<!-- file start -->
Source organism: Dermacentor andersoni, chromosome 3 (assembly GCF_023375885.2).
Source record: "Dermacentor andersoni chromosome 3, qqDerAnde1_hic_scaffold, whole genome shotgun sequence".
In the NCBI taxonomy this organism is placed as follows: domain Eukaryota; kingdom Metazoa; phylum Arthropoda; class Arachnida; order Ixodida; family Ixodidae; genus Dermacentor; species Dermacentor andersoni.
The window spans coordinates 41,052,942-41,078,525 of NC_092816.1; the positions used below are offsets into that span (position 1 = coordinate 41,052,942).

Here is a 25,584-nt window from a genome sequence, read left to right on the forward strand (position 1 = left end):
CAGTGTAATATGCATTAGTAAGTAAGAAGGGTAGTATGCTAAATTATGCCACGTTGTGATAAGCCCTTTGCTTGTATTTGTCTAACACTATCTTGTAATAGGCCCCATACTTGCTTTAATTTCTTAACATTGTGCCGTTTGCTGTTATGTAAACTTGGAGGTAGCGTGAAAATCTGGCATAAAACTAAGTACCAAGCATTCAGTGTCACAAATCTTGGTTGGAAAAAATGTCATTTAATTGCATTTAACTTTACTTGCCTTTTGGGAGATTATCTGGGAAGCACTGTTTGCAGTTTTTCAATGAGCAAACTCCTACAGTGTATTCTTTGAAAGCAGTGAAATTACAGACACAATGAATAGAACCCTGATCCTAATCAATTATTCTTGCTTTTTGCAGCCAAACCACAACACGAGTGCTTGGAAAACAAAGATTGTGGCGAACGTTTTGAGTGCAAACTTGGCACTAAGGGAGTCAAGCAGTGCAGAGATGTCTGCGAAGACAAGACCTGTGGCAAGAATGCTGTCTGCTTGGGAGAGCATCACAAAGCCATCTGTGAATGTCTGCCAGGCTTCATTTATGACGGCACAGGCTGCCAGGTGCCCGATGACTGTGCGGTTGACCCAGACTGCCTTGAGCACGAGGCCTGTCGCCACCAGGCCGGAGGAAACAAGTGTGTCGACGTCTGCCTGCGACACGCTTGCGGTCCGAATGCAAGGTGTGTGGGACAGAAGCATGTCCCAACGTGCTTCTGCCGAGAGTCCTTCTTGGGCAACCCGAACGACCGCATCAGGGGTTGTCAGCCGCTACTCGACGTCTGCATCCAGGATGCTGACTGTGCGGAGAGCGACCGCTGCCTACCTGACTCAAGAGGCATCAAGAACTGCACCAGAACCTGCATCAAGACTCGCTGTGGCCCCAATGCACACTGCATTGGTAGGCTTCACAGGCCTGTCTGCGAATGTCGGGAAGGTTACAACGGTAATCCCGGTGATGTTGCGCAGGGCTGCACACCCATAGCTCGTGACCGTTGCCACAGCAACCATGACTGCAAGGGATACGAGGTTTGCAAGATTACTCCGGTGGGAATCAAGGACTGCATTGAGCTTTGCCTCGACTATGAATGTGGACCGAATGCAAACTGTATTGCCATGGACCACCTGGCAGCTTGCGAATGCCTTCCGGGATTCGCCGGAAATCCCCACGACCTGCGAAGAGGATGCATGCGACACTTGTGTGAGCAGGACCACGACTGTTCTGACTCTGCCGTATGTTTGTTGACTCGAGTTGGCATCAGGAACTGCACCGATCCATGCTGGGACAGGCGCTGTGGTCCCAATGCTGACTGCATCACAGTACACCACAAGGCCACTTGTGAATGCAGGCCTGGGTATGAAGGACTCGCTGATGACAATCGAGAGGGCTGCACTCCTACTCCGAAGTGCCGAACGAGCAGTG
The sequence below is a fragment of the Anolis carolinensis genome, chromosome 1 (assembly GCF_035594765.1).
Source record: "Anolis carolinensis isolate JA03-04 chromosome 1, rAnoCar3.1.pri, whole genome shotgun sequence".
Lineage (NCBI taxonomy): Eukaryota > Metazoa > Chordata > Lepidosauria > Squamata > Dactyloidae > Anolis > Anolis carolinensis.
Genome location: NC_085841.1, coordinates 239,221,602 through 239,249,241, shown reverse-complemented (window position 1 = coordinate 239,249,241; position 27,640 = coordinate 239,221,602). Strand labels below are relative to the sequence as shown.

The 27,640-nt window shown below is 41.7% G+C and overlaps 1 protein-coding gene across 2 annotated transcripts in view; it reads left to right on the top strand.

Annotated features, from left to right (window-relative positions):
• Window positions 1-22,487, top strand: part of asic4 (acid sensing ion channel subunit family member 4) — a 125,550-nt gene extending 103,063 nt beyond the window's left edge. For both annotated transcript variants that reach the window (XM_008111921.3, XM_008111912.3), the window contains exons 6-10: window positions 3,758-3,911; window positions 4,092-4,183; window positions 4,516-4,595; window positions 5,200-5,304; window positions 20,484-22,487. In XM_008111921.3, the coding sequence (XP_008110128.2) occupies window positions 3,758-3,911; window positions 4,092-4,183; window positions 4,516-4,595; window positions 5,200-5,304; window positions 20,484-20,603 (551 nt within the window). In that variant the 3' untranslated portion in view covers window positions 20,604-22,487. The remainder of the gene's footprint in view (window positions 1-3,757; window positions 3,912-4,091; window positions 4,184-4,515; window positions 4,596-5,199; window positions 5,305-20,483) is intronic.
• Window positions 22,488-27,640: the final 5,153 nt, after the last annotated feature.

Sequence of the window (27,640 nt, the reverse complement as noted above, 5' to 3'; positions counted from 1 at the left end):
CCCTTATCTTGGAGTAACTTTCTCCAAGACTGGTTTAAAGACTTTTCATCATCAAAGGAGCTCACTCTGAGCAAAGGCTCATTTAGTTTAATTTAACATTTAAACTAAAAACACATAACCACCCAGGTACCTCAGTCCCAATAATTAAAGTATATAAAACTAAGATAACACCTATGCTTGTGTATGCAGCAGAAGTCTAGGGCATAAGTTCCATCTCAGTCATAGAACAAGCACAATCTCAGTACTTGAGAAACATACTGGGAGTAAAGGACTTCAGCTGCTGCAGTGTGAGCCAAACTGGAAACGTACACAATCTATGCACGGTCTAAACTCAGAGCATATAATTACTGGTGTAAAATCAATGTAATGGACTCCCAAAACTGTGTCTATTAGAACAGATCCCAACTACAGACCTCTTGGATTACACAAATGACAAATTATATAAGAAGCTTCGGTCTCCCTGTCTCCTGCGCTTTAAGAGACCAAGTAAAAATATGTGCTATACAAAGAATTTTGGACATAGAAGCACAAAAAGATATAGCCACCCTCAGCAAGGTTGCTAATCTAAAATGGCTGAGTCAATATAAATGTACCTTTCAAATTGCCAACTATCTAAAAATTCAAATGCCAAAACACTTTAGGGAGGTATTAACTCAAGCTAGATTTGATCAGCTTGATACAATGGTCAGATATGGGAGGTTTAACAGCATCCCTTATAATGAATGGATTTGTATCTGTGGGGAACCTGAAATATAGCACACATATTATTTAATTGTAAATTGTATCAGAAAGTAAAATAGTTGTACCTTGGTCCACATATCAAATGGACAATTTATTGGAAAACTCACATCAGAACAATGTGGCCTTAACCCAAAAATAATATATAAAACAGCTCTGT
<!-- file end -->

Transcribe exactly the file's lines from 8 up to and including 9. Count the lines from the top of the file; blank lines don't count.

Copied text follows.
Source record: "Anolis carolinensis isolate JA03-04 chromosome 1, rAnoCar3.1.pri, whole genome shotgun sequence".
Lineage (NCBI taxonomy): Eukaryota > Metazoa > Chordata > Lepidosauria > Squamata > Dactyloidae > Anolis > Anolis carolinensis.